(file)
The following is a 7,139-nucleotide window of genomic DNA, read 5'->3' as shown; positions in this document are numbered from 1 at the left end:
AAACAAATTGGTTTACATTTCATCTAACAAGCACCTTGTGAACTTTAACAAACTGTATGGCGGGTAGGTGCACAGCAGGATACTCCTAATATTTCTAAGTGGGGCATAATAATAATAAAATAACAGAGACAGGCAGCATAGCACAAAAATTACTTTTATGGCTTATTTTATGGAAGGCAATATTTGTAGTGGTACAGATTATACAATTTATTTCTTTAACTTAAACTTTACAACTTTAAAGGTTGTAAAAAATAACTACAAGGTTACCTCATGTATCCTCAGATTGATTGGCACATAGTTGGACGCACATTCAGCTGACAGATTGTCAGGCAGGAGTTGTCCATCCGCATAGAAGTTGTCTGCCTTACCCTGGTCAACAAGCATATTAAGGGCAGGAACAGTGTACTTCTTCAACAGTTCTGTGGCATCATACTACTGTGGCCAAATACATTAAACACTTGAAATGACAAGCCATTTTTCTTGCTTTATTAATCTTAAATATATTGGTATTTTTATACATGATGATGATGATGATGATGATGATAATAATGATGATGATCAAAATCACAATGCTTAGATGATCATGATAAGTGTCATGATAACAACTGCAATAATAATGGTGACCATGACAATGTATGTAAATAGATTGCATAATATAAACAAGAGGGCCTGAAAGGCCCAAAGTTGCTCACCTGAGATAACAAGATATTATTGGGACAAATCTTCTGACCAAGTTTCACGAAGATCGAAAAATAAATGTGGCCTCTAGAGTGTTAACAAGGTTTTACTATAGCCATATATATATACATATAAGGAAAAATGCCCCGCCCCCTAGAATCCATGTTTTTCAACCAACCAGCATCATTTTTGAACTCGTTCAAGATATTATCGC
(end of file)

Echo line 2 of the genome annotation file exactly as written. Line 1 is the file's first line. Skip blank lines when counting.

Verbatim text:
AAACAAATTGGTTTACATTTCATCTAACAAGCACCTTGTGAACTTTAACAAACTGTATGGCGGGTAGGTGCACAGCAGGATACTCCTAATATTTCTAAGTGGGGCATAATAATAATAAAATAACAGAGACAGGCAGCATAGCACAAAAATTACTTTTATGGCTTATTTTATGGAAGGCAATATTTGTAGTGGTACAGATTATACAATTTATTTCTTTAACTTAAACTTTACAACTTTAAAGGTTGTAAAAAATAACTACAAGGTTACCTCATGTATCCTCAGATTGATTGGCACATAGTTGGACGCACATTCAGCTGACAGATTGTCAGGCAGGAGTTGTCCATCCGCATAGAAGTTGTCTGCCTTACCCTGGTCAACAAGCATATTAAGGGCAGGAACAGTGTACTTCTTCAACAGTTCTGTGGCATCATACTACTGTGGCCAAATACATTAAACACTTGAAATGACAAGCCATTTTTCTTGCTTTATTAATCTTAAATATATTGGTATTTTTATACATGATGATGATGATGATGATGATGATAATAATGATGATGATCAAAATCACAATGCTTAGATGATCATGATAAGTGTCATGATAACAACTGCAATAATAATGGTGACCATGACAATGTATGTAAATAGATTGCATAATATAAACAAGAGGGCCTGAAAGGCCCAAAGTTGCTCACCTGAGATAACAAGATATTATTGGGACAAATCTTCTGACCAAGTTTCACGAAGATCGAAAAATAAATGTGGCCTCTAGAGTGTTAACAAGGTTTTACTATAGCCATATATATATACATATAAGGAAAAATGCCCCGCCCCCTAGAATCCATGTTTTTCAACCAACCAGCATCATTTTTGAACTCGTTCAAGATATTATCGC